Bad faith recognized as grounds for invalidation


The General Assembly of the Court of Appeals has held that a registered trademark may be invalidated on the grounds of bad faith (Case 2008/11-501E 2008/507, July 16 2008, only recently published).

The case arose out of an action for the invalidation of the trademark RG 512 (and design) on the grounds that it was confusingly similar to the earlier mark RG 512 (and design). The earlier mark was not registered or used in Turkey, but was registered and used in other countries. The claimant sought the invalidation of the later mark based on its prior rights in the RG 512 mark, alleging that the later mark had been registered in bad faith.

The court of first instance held that the claimant's mark was composed of a series of signs with no particular meaning. Therefore, it was no coincidence that the defendant adopted it as a trademark. The court further stated that as the defendant was engaged in the same business as the claimant, it was obliged to act as a prudent merchant and should have been aware of the claimant’s trademark. The court thus found that the defendant had clearly acted in bad faith in registering the trademark. Applying the general principles of good faith under Article 2 of the Civil Code, the court concluded that the bad faith of the defendant alone was sufficient to invalidate its trademark. The defendant appealed.

The Court of Appeals overturned the decision of the court of first instance, emphasizing that a registered trademark cannot be invalidated on the grounds of bad faith, as bad faith is not listed in the grounds for invalidation in Article 42 of Decree Law 556. The courts have applied this provision strictly and regarded bad faith as a complementary ground for invalidation which will be examined only once other grounds (eg, the well-known status of the mark in Turkey and the owner's rights in the mark) have been established.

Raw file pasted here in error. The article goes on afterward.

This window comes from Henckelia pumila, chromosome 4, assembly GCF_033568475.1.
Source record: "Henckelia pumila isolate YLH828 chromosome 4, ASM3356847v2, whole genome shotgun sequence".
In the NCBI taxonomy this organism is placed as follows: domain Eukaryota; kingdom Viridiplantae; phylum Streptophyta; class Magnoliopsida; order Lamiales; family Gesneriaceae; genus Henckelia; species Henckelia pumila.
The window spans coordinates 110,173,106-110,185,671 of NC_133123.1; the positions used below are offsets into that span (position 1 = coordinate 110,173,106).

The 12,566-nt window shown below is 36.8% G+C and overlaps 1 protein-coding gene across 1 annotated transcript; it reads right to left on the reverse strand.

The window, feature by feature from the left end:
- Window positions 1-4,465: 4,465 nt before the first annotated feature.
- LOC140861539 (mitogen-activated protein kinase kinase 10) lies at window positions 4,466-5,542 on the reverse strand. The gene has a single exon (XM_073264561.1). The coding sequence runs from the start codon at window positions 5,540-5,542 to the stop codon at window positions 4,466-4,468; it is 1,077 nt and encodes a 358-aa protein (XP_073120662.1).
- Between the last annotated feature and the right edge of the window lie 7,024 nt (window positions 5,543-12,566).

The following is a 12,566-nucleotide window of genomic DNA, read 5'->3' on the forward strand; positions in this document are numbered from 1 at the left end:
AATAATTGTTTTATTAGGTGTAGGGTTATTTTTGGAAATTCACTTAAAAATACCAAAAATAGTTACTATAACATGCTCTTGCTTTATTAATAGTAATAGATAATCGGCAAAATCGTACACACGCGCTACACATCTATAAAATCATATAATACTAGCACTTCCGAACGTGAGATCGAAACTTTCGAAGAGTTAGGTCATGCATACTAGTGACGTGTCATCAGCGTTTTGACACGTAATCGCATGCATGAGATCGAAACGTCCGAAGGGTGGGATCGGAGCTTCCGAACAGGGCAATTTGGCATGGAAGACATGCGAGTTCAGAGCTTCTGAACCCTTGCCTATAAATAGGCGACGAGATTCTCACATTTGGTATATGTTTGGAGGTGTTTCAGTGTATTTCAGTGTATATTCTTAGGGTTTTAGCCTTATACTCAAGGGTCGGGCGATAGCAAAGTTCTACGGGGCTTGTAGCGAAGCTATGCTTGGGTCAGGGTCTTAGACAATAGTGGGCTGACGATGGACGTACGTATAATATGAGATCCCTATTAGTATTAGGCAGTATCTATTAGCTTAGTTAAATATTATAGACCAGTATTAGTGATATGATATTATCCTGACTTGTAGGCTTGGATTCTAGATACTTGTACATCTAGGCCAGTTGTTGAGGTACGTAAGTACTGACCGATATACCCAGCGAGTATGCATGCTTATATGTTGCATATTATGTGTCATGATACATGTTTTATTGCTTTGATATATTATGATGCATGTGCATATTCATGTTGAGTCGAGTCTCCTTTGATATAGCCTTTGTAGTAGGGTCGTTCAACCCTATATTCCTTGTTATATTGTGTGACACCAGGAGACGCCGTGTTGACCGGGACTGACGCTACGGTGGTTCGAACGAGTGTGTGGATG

The case eventually came to the General Assembly of the Court of Appeals. The general assembly ruled that the bad faith of the applicant alone should be sufficient to invalidate a registered trademark under Article 2 of the Civil Code; there is no need to establish whether the mark is well known in Turkey. The general assembly reasoned that although the decision of the Court of Appeals complied with Article 42 of the decree, the defendant's trademark should not be protected as it had clearly been registered in bad faith. Consequently, the general assembly concluded that the fact that bad faith is not listed in Article 42 does not mean that it cannot constitute grounds for invalidation. Based on the principles of good faith set forth in Article 2 of the code, the general assembly thus declared that the defendant's trademark was invalid. 

The decision has been welcomed by the trademark community, as it should reduce the burden of proof on trademark owners. In particular, foreign trademark owners should no longer have to prove that their marks are well known in Turkey where the bad faith of the counterparty is blatant. It is expected that the principles set forth in the general assembly's decision will be followed by the Turkish courts.

Ugur Aktekin and Hande Hançer, Mehmet Gün & Partners, Istanbul

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